A generation ago, cultural critic Neil Postman published the clever little book Amusing Ourselves to Death. In it, Postman considers the rival dystopian visions of George Orwell and Aldous Huxley as articulated in their classic novels, 1984 and Brave New World, respectively. Orwell’s vision is that of the modern police state; it’s “Big Brother,” a place where technology is used as an instrument of oppression. Huxley, by contrast, imagined a technologically advanced society where we willingly surrender our freedom for pleasure, safety, and convenience. Postman concluded that it was Huxley’s, not Orwell’s, vision that is carrying the day.
Postman’s thesis is remarkably enduring. I heard ominous echoes of it at a panel discussion last month at The American Spectator’s annual Robert L. Bartley Gala in Washington, D.C. There, before a room full of journalists and politicians, Dr. Robert Epstein presented his jarring research on the brave new world Google is creating. Epstein is the former editor-in-chief of Psychology Today and currently a senior research psychologist at the American Institute for Behavioral Research and Technology. Here’s a sample of what I found so disconcerting:
Google and Gmail are surveillance platforms. Google has no product other than you. They gather information about you and monetize it. They sell you.
That alone is food for thought. But Epstein is making a much more important — and chilling — point:
Google has positioned themselves to blackmail anyone. If you have used Google for 20 years, as most have, they have on average three million pages of information on you. That includes a massive amount of data collected without your knowledge via means you don’t know about. Did you know they have invested in DNA companies? That’s to get more information about you…. They’re collecting information about you not just on Chrome, YouTube, Gmail, and Google.com, but also in many ways you cannot see – for example, on millions of webpages that invisibly embed Google Analytics, or through the microphones Google secretly installed on home thermostats made by Nest, a company Google now owns.
Before you dismiss Epstein as a conservative crackpot conspiracy theorist, consider the fact that he is a well-respected academic with a Harvard Ph.D., that his endorsements come from the likes of B. F. Skinner rather than Alex Jones, and that he does not, in his words, “have a conservative bone in [his] body.” Furthermore, as the Wall Street Journal recently reported, Google is moving into banking, giving them access to your financial information, and “Project Nightingale,” which, in addition to the newly acquired Fitbit, gives Google access to the personal health data of millions of Americans without them knowing it.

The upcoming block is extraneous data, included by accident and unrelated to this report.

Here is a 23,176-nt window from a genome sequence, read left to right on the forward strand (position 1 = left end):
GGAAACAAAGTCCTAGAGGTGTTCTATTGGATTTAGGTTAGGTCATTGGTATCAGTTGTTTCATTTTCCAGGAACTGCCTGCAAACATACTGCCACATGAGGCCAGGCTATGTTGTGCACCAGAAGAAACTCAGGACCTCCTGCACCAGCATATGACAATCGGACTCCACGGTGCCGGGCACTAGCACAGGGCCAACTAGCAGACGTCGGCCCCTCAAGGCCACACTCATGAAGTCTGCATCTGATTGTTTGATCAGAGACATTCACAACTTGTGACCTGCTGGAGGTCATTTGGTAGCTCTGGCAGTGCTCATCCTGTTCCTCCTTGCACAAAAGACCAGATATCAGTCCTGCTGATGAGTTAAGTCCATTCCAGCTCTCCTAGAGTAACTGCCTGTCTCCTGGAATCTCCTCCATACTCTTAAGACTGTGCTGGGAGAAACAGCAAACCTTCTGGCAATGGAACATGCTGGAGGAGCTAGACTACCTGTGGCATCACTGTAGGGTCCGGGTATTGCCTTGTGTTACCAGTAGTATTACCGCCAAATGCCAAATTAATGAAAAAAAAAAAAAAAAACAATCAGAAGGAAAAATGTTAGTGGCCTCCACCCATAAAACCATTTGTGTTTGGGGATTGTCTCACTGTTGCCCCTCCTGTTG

“This is not a conservative issue,” says Epstein. “It is an issue of freedom.”
This brings us to the heart of Epstein’s critique. With Google controlling 90 percent of the world’s online searches, the left-wing company is using that power to seriously influence search results on topics ranging from the environment to state and federal elections. According to Epstein’s research, 60 percent of all Google searches do not result in a click (i.e., an actual search): “This is because the person conducting the search finds an answer in answer boxes Google now shows above search results. People trust those answers as being true even when they are not.”
“[Google is] the gatekeeper of information,” Epstein says. “If they don’t want kids to know Abraham Lincoln was a Republican, they will suppress that search result or change the answers.… Through their search engine biases, they are influencing elections, not just here, but around the world. I lean left and supported Hillary Clinton in 2016. But I am speaking out because I love freedom and democracy. Google is a threat to both.”
Thinking the Lincoln remark a bit of hyperbole to drive his point home, I nonetheless decided to type the following into the Google search box:
“Was Abraham Lincoln a Democrat or a Republican?”
The misleading answer given in the autocomplete suggested search was “National Union Party.”
I then did the same at Bing.com. The answer (with search): “Republican.”
This is an example of Google’s power to influence, say, term papers. But do you begin to glimpse their power to influence elections? Epstein wrote to me, “Big Tech can shift 15 million votes in 2020. Google search results shifted upwards of 78.2 million votes (spread across hundreds of elections) toward Democrats in 2018.”
Google calls this manipulation an “ephemeral experience,” that is, an experience in which people are manipulated without realizing it and where there is no paper trail. Yes, while Democrats tilt at the windmill of Russian influence on U.S. elections, the real threat to free elections is domestic and a major contributor to Democratic candidates.
Epstein’s data tells the tale of the Google threat: “My experiments show that just by manipulating autocomplete search suggestions, Google can turn a 50/50 split among undecided voters into a 90/10 split with no one knowing.”
Epstein said to a gathering of optimistic Republicans at the Trump International Hotel in D.C., “You are kidding yourselves if you think a Republican can win in 2020. There is absolutely no way without reform.”
He then added, “If Big Tech companies aren’t stopped, democracy will be only an illusion.”
Welcome to Google’s brave new world.
Larry Alex Taunton is the executive director of the Fixed Point Foundation and freelance columnist contributing to USA Today, First Things, the Atlantic, CNN, and The American Spectator. He is also the author of The Grace Effect and The Gospel Coalition Book of the Year The Faith of Christopher Hitchens. You can subscribe to his blog at larryalextaunton.com.
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